companies develop or acquire more
technology-centric capabilities.
Existing on-purpose production of
propylene via PDH in the Middle East
will remain competitive due to advantageous feedstock prices. However,
declining availability of propane
could constrain the growth of PDH
technology. Regardless of these factors, the production economics for
Going forward, however, looming
gas supply shortages could challenge
growth and will encourage Middle
East producers to further adopt
on-purpose technologies. Given the
changing feedstock environment,
Middle East companies need to
Exhibit 7
Middle East On-Purpose Propylene Production Has Challenging Economics
PROPYLENE COST ACROSS TECHNOLOGIES AND REGIONS
Medium Oil Scenario ($90/barrel), 2012
1,600
$/ton
1,448
1,400
1,538
1,200
1,000
885
901
PDH
(U.S.)
CTP
(China)
987
800
600
400
200
0
PDH
(Middle East)
Logistics
Utilities
Capital Costs
Raw Material
Metathesis
(U.S.)
Metathesis
(Middle East)
Fixed Costs
Note: Metathesis costs based on U.S. raw material prices for lack of Middle East–specific data.
Source: ChemSystems; Booz & Company analysis
14
Booz & Company
Middle East-based PDH plants will be
less attractive than for PDH facilities
in the U.S. or for CTP plants in China
(see Exhibit 7).
and in certain Asian countries such as
India and South Korea. The necessary
steel production to fuel construction
will raise the availability and lower
the cost of the coal tar needed for the
coal to BTX route.
Similarly, if ethylene and 2-butene
are available at advantageous prices,
the metathesis technology for propylene production will be competitive.
However, if it is based on market
prices, metathesis will remain a marginal technology.
Finally, the economics of methanol
to olefins (MTP) in the Middle East
(based on locally produced methanol
on a natural gas price of $2/million
tons BTU, or $14 per cubic meter)
might at first seem more attractive
than CTP in China. However, the
MTP economics are marginal at best.
Propylene margins are about $800 per
ton, but do not adequately compensate
On the aromatics side, Middle East
producers should consider the coal to
BTX route given the positive outlook
for construction in the Middle East
for the methanol used in production
because methanol itself can be sold on
the market for about $300 per ton.
Middle East/GCC players considering
investments in on-purpose technologies also need to consider additional
aspects such as higher capital costs,
logistics costs, and destination
markets. Capital costs and logistics
costs in the Middle East tend to be
higher than in North America, which
increases the total cost of production. The margins are further reduced
because Middle East products are
primarily sold in South East Asia
(see Exhibit 8).
Exhibit 8
Middle East Propylene Margins Are Thin
MIDDLE EAST PROPYLENE COST BY TECHNOLOGY
Medium Oil Price Scenario ($90/barrel), 2012
MIDDLE EAST PDH COST/SOUTH EAST ASIA PROPYLENE PRICE
Medium Oil Price Scenario ($90/barrel), 2000–2012
$/ton
$/ton
1,600
1,500
1,538
South East Asia
Propylene Price
1,200
$1,241
987
1,200
900
800
634
600
400
300
0
PDH
Metathesis
MTP
0
2000
2002
2004
2006
Logistics
Utilities
South East Asia Propylene
Capital Costs
Raw Material
PDH Cost Evolution
Fixed Costs
2008
2010
2012
Saudi Arabia Propane
Note: Metathesis costs based on U.S. raw material prices for lack of Middle East–specific data.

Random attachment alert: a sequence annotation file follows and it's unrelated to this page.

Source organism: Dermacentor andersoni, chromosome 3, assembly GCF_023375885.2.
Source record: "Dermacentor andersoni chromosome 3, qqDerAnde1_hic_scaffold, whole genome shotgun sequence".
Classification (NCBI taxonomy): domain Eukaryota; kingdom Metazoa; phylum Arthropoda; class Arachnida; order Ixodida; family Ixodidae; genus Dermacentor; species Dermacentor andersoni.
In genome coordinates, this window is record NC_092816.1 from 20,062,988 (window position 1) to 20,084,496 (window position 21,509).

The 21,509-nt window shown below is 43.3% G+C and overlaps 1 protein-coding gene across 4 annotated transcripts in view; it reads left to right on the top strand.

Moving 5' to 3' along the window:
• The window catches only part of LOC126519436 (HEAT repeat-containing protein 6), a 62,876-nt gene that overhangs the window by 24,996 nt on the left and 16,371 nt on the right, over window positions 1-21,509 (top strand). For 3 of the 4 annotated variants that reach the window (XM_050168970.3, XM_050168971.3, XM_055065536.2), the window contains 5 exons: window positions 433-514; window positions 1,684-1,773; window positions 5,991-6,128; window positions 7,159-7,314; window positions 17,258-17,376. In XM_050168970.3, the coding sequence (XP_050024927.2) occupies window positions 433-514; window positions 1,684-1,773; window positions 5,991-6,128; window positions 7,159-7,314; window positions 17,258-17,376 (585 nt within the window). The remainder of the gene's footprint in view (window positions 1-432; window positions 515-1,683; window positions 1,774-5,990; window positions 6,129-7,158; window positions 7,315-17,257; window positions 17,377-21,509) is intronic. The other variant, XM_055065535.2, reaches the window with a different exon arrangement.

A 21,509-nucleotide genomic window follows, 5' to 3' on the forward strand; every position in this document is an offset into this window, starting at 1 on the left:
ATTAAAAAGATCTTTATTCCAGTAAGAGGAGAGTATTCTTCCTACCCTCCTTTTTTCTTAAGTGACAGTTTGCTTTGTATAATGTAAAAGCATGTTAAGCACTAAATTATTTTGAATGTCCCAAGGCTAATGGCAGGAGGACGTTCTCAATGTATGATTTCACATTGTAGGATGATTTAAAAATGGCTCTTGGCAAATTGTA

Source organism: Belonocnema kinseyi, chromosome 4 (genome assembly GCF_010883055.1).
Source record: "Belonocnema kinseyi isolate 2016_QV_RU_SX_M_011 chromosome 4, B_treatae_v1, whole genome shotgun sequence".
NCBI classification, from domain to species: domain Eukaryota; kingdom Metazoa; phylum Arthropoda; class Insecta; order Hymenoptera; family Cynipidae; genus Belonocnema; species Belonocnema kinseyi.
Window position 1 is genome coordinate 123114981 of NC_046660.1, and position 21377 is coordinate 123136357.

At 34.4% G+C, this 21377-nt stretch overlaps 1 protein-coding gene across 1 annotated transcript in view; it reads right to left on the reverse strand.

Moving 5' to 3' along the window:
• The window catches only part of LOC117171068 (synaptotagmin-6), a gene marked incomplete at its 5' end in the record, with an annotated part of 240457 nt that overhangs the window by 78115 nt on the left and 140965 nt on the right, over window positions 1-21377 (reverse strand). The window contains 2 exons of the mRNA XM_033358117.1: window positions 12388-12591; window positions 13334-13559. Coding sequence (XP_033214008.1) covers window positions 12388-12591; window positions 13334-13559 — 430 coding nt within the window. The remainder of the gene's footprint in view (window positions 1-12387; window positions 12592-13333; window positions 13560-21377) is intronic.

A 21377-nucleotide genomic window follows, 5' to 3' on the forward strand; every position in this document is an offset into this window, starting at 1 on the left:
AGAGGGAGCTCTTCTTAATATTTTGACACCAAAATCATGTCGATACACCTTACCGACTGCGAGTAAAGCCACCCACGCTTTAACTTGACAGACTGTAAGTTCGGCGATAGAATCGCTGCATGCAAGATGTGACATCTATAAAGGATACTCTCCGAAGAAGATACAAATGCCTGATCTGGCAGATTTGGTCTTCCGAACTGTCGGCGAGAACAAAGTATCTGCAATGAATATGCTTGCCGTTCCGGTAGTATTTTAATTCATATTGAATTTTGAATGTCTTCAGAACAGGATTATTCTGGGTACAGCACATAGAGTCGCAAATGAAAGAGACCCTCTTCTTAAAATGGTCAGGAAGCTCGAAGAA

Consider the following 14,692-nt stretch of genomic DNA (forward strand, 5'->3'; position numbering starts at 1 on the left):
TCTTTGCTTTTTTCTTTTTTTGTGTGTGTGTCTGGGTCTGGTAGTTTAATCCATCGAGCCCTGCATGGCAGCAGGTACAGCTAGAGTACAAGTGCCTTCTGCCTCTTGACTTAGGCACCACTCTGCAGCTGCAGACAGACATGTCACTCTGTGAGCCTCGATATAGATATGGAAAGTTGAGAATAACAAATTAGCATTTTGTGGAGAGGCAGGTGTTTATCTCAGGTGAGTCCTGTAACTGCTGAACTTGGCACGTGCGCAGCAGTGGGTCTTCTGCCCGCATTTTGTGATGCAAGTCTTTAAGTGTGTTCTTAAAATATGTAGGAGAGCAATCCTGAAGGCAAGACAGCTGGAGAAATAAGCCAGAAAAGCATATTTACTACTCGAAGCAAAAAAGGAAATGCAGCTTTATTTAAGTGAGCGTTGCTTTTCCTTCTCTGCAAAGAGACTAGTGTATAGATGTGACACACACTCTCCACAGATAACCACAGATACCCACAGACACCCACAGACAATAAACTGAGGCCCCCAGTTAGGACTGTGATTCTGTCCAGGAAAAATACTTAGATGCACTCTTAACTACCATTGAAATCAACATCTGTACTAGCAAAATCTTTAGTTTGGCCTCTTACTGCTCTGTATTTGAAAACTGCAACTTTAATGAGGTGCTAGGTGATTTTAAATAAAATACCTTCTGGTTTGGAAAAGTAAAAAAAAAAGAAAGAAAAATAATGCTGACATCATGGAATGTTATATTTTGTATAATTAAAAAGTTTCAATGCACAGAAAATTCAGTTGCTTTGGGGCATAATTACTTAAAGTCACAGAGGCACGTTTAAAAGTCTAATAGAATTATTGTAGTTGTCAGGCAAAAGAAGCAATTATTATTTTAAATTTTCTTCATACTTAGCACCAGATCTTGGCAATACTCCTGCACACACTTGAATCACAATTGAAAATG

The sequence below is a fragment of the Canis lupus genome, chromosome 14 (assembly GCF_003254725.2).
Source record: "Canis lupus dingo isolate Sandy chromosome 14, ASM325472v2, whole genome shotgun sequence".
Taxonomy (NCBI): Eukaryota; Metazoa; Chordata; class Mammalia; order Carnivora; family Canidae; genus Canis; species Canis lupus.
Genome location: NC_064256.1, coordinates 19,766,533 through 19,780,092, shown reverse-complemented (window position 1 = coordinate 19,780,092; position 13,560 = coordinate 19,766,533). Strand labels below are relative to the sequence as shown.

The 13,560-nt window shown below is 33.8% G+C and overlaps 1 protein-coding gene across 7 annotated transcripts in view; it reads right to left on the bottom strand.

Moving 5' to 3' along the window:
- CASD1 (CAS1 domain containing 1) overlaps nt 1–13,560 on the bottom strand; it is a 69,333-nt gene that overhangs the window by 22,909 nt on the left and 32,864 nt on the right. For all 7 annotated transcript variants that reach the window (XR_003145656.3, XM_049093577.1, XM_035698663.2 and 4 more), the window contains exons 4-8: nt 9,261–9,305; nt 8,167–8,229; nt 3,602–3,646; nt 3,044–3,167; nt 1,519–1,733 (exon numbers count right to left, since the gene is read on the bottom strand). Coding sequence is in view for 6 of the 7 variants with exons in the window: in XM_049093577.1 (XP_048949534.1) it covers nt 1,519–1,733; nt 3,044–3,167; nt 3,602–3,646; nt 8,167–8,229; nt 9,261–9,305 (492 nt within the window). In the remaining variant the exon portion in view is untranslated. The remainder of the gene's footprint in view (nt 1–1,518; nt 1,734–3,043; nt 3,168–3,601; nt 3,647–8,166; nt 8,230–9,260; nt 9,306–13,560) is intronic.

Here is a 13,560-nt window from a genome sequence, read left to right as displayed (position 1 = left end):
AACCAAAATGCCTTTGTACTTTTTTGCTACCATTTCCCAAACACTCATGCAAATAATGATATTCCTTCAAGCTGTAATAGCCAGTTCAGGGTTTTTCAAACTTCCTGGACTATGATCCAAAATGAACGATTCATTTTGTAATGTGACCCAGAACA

Source: ChemSystems; Booz & Company analysis
Booz & Company
15
CONCLUSION
16
Feedstock developments have significant implications for all players in the
chemicals value chain. The growth
opportunities are particularly important for global producers of propylene, butadiene, and benzene in those
parts of the world where feedstock
is available for on-purpose production. To date, many have invested in
process technologies to bring down
costs. However, going forward global
producers must rethink their research
and development strategies. They must
focus on the most promising product
technologies to create on-purpose production. At the same time, customers
for propylene, butadiene, and benzene
need to ensure security of supply
and price stability through backward
integration.
Wherever they are based, all players
across the value chain must recognize
that recent feedstock developments
in North America represent fundamental changes in the industry. It
behooves all of them to consider their
competitive responsiveness to assure
production and access to a steady
supply of critical chemical building
blocks at reasonable prices. For most
players, investing in some aspect of
on-demand production will be crucial
to their long-term success.
Booz & Company
Endnotes
The GCC consists of Bahrain, Kuwait, Oman, Qatar, Saudi
Arabia, and the United Arab Emirates.
1
2
All tons are metric.
About the Authors
John Corrigan is a partner with
Booz & Company in Dallas. He
specializes in the gas value chain,
including unconventional gas,
and topics related to strategy
development, operating model,
and organization design.
Andrew Horncastle is a partner
with Booz & Company in Dubai.
He specializes in mergers and
acquisitions, strategy, organization
and integration, and cost reduction
for chemicals companies.
Dr. Jayant Gotpagar is a principal
with Booz & Company based
in Houston who co-leads the
firm’s North American chemicals
practice. He focuses on business
unit growth strategies, operating
model design, innovation
management, and operational
improvement programs in the
chemicals and downstream oil and
gas sector.
Asheesh Sastry is a principal
with Booz & Company in Dubai.
He specializes in strategy-based
transformation for clients in the
upstream and midstream parts of
the oil and gas value chain.
Booz & Company